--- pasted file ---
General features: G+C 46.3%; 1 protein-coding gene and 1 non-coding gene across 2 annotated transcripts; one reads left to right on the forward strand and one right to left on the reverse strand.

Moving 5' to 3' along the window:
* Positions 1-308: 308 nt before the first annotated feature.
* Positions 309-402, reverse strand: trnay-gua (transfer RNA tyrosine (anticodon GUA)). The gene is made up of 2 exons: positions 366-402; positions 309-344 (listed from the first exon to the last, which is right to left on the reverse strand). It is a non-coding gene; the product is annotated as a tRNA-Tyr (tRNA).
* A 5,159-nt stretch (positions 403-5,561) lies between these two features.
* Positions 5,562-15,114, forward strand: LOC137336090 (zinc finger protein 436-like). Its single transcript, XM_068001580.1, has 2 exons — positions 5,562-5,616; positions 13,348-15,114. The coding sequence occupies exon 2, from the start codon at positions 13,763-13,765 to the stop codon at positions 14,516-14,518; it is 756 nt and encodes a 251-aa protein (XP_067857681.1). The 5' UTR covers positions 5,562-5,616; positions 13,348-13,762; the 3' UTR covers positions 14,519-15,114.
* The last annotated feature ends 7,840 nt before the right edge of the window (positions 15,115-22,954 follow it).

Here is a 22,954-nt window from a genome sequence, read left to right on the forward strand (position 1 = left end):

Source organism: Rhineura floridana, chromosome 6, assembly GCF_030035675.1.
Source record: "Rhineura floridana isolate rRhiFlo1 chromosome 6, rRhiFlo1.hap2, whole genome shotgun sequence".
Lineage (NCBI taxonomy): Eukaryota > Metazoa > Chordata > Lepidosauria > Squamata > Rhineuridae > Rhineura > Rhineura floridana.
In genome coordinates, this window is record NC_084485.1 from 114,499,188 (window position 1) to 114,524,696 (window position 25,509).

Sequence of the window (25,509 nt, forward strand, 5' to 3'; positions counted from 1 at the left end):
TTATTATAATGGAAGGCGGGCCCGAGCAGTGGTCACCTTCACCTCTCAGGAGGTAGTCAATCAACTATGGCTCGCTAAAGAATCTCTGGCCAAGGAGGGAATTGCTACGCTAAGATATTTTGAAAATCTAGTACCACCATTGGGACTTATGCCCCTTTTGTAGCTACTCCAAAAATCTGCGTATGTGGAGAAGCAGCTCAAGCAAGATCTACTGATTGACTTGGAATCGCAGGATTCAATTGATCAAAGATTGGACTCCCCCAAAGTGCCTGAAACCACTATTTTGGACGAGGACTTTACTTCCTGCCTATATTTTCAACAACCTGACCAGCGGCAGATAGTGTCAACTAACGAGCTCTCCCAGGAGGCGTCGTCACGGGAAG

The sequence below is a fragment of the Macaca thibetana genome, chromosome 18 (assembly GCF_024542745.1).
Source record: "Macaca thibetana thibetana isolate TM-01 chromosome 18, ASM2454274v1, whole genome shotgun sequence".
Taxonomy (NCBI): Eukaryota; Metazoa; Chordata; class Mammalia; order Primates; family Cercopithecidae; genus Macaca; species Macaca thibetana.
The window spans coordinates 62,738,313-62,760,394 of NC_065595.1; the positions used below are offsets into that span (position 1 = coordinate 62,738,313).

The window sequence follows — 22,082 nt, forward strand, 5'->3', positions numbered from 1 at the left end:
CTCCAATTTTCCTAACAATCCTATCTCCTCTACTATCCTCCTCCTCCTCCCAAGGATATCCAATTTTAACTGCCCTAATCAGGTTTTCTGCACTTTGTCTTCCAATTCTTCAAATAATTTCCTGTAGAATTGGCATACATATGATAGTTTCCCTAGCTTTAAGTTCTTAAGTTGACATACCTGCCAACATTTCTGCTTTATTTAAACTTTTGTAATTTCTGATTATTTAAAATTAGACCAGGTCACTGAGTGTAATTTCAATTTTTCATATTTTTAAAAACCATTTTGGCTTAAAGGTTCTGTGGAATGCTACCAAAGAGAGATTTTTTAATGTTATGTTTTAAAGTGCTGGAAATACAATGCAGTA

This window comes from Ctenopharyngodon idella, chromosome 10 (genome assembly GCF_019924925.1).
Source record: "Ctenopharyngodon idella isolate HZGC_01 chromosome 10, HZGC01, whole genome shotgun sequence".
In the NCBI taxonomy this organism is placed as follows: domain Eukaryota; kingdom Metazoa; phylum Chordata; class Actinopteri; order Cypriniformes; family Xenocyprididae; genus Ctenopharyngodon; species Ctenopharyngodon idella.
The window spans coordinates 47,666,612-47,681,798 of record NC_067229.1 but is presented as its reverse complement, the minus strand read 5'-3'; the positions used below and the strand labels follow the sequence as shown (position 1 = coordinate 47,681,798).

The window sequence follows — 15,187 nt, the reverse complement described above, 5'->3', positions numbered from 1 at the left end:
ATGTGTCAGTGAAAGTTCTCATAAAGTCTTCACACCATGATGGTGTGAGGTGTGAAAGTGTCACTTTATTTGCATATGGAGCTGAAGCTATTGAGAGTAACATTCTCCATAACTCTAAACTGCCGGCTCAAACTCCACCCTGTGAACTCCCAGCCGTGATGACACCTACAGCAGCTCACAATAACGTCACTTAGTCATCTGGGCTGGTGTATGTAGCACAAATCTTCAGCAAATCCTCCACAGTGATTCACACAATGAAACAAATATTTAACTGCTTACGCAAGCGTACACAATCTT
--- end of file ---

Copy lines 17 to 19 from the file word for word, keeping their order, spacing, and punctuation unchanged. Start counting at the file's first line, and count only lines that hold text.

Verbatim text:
Taxonomy (NCBI): Eukaryota; Metazoa; Chordata; class Mammalia; order Primates; family Cercopithecidae; genus Macaca; species Macaca thibetana.
The window spans coordinates 62,738,313-62,760,394 of NC_065595.1; the positions used below are offsets into that span (position 1 = coordinate 62,738,313).

The window sequence follows — 22,082 nt, forward strand, 5'->3', positions numbered from 1 at the left end: